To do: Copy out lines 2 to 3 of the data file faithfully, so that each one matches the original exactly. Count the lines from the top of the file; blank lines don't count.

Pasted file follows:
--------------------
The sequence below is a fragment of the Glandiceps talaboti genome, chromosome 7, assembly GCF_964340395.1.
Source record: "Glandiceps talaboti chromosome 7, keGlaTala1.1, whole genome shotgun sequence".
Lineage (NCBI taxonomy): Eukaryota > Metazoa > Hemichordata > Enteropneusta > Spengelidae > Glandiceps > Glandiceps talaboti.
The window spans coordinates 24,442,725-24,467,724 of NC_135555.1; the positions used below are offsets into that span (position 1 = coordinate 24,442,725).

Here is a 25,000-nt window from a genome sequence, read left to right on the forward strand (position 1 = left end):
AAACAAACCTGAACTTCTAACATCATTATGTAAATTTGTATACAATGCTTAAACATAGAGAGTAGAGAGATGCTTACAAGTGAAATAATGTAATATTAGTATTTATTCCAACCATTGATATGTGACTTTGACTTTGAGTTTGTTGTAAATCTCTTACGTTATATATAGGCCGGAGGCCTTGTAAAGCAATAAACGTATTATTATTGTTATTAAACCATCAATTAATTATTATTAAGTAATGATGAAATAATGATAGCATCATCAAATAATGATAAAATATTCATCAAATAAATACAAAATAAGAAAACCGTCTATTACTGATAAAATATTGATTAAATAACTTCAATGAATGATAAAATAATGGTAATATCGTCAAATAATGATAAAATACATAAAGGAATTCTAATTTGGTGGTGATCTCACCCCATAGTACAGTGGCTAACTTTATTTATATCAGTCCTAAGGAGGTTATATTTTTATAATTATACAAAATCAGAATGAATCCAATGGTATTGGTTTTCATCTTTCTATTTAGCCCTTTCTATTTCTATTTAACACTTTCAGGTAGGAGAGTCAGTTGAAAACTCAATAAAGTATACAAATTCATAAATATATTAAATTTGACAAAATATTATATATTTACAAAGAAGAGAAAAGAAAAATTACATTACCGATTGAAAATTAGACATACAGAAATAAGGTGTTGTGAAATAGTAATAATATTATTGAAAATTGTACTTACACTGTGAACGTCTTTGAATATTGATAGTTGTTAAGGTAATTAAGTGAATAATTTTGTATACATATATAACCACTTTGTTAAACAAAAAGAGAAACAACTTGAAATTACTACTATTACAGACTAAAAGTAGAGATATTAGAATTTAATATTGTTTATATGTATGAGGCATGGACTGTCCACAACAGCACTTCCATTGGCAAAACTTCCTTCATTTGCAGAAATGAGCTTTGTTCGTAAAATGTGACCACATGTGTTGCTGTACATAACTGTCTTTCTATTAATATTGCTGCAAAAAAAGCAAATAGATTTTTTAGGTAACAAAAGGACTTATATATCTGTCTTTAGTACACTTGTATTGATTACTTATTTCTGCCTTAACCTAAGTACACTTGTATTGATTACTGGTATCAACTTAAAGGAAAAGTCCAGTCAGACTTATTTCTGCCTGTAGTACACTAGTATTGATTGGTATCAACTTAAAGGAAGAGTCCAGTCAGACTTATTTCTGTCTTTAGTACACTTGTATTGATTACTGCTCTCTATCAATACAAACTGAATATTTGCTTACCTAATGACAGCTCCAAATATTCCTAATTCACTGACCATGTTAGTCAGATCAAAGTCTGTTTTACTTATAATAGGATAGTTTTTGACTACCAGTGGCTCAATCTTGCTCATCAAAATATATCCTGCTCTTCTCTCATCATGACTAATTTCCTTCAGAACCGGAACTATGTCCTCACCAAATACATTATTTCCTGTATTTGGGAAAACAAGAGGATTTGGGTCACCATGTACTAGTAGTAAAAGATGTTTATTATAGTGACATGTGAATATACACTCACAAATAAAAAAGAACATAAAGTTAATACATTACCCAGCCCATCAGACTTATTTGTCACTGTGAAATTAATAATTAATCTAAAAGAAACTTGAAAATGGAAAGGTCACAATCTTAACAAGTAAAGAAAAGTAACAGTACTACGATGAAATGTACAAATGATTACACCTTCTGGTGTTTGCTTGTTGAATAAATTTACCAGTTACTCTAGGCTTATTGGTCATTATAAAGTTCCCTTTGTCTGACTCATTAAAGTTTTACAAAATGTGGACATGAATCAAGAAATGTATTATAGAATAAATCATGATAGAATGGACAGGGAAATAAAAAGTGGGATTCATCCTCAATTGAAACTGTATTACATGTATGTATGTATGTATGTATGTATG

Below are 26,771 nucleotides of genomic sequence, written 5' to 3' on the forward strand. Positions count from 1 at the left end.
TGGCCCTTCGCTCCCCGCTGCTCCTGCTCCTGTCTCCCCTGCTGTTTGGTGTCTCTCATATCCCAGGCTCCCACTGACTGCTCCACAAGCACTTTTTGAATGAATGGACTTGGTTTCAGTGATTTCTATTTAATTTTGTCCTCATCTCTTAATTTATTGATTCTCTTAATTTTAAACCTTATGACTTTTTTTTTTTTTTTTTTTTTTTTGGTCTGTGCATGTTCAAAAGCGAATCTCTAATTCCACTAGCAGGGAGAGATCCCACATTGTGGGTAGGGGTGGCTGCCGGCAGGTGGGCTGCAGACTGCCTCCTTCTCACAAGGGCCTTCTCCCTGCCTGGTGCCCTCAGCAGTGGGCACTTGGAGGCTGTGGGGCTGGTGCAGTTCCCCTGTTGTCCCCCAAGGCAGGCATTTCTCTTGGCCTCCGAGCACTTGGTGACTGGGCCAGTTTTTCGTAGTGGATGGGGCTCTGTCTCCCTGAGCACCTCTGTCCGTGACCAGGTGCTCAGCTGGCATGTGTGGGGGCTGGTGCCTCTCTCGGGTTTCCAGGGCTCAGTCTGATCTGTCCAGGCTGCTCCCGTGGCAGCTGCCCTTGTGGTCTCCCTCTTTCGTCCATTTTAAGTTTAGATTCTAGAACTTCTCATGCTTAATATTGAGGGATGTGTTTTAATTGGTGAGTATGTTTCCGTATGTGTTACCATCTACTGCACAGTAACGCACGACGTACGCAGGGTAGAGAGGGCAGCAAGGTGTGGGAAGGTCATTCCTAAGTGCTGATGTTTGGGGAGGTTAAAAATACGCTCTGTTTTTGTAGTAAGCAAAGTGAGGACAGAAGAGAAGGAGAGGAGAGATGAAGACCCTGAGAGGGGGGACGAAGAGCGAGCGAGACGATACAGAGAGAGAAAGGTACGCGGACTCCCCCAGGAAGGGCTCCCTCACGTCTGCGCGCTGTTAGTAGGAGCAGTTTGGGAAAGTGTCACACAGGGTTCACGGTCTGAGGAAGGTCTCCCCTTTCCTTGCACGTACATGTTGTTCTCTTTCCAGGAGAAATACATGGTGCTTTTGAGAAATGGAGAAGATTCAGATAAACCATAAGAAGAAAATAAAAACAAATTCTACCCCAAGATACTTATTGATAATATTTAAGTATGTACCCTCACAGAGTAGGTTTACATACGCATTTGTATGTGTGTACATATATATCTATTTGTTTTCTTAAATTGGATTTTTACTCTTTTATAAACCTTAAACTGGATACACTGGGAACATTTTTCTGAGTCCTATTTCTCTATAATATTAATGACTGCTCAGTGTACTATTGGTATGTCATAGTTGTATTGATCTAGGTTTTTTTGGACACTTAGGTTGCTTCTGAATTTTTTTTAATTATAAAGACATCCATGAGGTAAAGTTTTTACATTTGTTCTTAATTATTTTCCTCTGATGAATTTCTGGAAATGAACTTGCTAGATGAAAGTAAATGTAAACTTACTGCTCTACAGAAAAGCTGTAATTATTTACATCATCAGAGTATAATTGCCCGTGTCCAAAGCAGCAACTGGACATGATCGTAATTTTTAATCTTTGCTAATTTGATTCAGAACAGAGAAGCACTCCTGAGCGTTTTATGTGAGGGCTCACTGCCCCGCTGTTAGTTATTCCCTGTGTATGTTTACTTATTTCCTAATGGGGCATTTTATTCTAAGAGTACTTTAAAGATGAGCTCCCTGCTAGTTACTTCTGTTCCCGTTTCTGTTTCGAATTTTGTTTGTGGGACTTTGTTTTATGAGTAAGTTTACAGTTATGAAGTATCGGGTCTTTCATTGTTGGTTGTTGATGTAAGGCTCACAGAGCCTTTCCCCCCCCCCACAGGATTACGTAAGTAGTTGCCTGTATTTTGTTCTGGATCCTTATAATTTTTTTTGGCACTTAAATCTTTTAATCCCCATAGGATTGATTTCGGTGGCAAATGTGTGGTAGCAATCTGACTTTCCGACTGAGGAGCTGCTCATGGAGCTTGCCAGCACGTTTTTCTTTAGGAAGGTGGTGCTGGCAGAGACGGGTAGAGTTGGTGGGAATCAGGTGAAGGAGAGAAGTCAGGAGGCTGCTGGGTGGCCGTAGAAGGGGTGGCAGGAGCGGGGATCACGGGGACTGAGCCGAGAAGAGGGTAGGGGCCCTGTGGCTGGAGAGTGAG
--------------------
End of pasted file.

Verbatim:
Source record: "Glandiceps talaboti chromosome 7, keGlaTala1.1, whole genome shotgun sequence".
Lineage (NCBI taxonomy): Eukaryota > Metazoa > Hemichordata > Enteropneusta > Spengelidae > Glandiceps > Glandiceps talaboti.